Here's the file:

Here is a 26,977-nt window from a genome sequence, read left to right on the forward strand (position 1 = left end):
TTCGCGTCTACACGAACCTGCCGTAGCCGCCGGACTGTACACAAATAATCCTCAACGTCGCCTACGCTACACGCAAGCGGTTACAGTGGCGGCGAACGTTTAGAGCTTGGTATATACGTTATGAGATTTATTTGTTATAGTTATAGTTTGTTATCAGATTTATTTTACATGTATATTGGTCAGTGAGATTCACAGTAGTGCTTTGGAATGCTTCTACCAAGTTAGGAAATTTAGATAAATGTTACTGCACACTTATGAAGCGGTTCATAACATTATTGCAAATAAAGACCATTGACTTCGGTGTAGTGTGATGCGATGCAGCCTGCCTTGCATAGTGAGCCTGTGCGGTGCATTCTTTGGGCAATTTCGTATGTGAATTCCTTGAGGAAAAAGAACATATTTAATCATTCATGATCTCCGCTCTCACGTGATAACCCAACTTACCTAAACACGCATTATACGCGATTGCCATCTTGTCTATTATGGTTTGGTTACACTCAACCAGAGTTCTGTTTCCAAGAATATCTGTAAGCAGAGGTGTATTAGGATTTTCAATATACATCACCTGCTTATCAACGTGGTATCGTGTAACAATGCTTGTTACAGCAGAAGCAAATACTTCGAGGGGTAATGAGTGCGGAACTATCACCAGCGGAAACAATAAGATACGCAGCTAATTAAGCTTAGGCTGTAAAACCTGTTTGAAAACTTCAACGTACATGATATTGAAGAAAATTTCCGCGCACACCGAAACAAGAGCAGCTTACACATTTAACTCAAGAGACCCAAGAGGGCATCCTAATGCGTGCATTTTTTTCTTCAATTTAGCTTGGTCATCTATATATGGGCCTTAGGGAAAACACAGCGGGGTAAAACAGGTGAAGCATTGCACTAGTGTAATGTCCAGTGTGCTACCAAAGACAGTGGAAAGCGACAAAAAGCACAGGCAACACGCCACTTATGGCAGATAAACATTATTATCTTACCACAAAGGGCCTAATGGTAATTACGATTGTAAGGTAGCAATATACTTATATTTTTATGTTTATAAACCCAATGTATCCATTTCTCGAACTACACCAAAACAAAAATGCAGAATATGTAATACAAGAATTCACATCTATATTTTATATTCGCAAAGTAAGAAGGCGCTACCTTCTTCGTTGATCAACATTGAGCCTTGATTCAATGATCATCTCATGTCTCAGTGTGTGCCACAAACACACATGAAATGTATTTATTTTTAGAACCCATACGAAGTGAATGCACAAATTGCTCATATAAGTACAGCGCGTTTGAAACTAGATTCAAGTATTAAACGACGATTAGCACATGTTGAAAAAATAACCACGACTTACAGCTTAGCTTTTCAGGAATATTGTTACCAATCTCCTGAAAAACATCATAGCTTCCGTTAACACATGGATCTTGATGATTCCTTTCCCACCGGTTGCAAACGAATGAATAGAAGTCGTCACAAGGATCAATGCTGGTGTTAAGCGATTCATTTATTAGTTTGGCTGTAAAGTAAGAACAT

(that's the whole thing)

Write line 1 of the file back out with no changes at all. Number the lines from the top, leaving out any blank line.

Here is a 26,977-nt window from a genome sequence, read left to right on the forward strand (position 1 = left end):